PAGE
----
Finally, on my third experience I met another older gentleman in Wegmans on a completely different day.  He met me in the cereal aisle as I was grabbing for my box of Life.  He started asking me some general questions then got into some really good ones.  Reason being?  He was a civil engineer.  He asked about everything from the beta testing program, to what programming language do you have to know for it, to what I wanted to do for a living.  He really really wanted to get the straight facts and know all the finer details about the whole situation.  I usually don’t ask people if they want to try them on, but I offered and he obliged.

TL;DR

So what was the purpose of this update?  I guess it was just to say that you should never judge a book by its cover.  All too often have I read about how the older generation “just doesn’t understand the now” or “are preventing the advancement of science and technology”.  Well I think that mindset is counterproductive and doesn’t help your own cause (if you feel that way).  Maybe I have just been lucky in my anecdotal experiences with the people that I have met.  Who knows.  What I do know now though, is that there are a lot of people out there who are more informed about the progression of technology than I thought.  That we “geeks” aren’t the only ones in-the-know.  I think that is a great thing.  Here’s to hoping all age groups jump on the Google Glass bandwagon!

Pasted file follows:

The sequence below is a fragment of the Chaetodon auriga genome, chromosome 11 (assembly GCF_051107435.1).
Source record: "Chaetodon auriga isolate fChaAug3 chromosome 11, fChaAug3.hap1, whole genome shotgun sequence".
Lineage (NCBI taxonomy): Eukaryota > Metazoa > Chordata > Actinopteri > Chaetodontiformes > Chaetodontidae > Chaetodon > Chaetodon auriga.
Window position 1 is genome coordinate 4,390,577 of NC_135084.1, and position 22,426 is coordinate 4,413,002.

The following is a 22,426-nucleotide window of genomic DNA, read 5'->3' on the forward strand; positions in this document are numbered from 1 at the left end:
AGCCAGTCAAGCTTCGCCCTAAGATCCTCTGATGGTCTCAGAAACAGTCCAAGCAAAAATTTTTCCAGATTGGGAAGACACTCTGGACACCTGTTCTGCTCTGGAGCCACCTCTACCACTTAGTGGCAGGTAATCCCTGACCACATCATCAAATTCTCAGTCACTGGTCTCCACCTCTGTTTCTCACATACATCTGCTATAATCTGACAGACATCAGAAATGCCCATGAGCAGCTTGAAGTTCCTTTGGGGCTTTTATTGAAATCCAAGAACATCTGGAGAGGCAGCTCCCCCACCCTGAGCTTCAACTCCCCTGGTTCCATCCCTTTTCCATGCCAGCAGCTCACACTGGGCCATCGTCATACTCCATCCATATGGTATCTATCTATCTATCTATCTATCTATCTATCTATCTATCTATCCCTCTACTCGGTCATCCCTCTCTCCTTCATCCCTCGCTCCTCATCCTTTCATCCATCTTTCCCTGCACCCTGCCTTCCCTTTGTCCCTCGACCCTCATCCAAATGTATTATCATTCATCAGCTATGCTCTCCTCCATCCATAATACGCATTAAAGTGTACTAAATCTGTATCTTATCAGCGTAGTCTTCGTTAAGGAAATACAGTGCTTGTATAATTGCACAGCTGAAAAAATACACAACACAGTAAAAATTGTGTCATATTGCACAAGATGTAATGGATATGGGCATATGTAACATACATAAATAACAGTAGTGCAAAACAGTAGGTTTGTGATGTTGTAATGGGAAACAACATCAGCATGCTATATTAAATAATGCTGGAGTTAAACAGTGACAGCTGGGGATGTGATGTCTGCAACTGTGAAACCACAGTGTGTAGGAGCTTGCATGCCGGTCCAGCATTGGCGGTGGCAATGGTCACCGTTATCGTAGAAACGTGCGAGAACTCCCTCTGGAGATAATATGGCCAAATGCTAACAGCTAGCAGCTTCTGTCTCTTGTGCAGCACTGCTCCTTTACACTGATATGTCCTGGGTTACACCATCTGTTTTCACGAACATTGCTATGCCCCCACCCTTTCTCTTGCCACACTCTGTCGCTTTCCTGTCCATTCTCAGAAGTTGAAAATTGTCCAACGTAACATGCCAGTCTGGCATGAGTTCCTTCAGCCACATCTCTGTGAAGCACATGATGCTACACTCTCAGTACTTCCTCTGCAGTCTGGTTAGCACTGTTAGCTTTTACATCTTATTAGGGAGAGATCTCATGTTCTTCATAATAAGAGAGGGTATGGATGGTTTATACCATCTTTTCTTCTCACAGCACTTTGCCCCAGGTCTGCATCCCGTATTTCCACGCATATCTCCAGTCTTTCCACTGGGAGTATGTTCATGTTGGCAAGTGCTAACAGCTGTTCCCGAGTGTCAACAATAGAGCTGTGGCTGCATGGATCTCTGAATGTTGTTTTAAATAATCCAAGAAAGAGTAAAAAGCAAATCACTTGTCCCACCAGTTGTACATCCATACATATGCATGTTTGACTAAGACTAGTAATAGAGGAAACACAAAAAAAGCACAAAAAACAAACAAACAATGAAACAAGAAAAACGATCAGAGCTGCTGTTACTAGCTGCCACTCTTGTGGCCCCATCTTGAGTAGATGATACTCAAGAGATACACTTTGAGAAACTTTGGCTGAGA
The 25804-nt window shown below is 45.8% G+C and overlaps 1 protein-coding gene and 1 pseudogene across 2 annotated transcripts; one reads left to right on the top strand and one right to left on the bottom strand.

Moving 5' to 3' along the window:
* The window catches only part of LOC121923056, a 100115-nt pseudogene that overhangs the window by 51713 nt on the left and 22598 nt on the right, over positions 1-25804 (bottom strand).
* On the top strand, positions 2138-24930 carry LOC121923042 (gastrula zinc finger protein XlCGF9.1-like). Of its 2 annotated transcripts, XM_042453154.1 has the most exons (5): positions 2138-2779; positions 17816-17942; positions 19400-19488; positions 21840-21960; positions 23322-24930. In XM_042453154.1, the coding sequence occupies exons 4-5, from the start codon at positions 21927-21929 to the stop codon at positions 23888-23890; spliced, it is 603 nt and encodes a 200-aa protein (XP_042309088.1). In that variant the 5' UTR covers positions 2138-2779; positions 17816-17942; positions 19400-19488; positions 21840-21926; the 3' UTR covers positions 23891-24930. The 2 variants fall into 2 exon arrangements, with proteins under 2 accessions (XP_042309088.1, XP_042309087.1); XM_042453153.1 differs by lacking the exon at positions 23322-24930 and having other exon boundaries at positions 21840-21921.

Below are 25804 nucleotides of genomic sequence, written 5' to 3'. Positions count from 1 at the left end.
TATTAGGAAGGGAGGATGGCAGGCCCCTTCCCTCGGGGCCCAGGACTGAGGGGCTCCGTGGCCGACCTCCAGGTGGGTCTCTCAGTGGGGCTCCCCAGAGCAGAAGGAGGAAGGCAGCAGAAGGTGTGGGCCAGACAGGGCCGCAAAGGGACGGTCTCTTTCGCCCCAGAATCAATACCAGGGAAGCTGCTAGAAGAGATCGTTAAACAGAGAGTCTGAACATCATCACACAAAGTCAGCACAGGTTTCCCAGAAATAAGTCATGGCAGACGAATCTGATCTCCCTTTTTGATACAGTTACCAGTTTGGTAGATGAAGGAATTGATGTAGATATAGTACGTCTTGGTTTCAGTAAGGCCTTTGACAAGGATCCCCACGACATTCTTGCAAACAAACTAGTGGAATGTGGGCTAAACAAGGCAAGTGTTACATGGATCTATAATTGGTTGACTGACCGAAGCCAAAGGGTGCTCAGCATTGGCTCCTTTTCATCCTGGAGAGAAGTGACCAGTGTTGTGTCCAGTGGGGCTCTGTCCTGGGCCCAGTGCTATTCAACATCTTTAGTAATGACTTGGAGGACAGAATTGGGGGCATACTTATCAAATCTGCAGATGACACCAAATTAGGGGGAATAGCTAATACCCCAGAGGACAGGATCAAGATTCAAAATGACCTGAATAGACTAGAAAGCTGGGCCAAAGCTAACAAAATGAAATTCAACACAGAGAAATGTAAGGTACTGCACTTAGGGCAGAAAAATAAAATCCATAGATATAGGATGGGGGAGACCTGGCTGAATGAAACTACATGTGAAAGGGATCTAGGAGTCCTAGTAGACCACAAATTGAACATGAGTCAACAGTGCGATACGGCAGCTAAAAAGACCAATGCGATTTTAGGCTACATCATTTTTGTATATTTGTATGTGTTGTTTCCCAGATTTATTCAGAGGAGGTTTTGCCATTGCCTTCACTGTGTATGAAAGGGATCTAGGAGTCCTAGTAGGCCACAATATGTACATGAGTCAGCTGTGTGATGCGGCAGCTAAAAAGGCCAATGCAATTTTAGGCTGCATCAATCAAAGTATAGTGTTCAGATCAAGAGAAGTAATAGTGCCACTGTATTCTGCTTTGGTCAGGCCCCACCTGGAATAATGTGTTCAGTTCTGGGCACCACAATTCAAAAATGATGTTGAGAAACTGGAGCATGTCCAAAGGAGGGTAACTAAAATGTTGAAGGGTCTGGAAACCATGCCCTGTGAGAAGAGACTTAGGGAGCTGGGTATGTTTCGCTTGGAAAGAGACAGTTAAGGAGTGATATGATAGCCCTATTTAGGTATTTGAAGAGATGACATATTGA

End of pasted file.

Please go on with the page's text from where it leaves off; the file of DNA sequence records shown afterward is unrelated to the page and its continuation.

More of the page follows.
Recent Penn State grad who loves all things mobile. Has a knack for teaching and enjoys a bit of alliteration.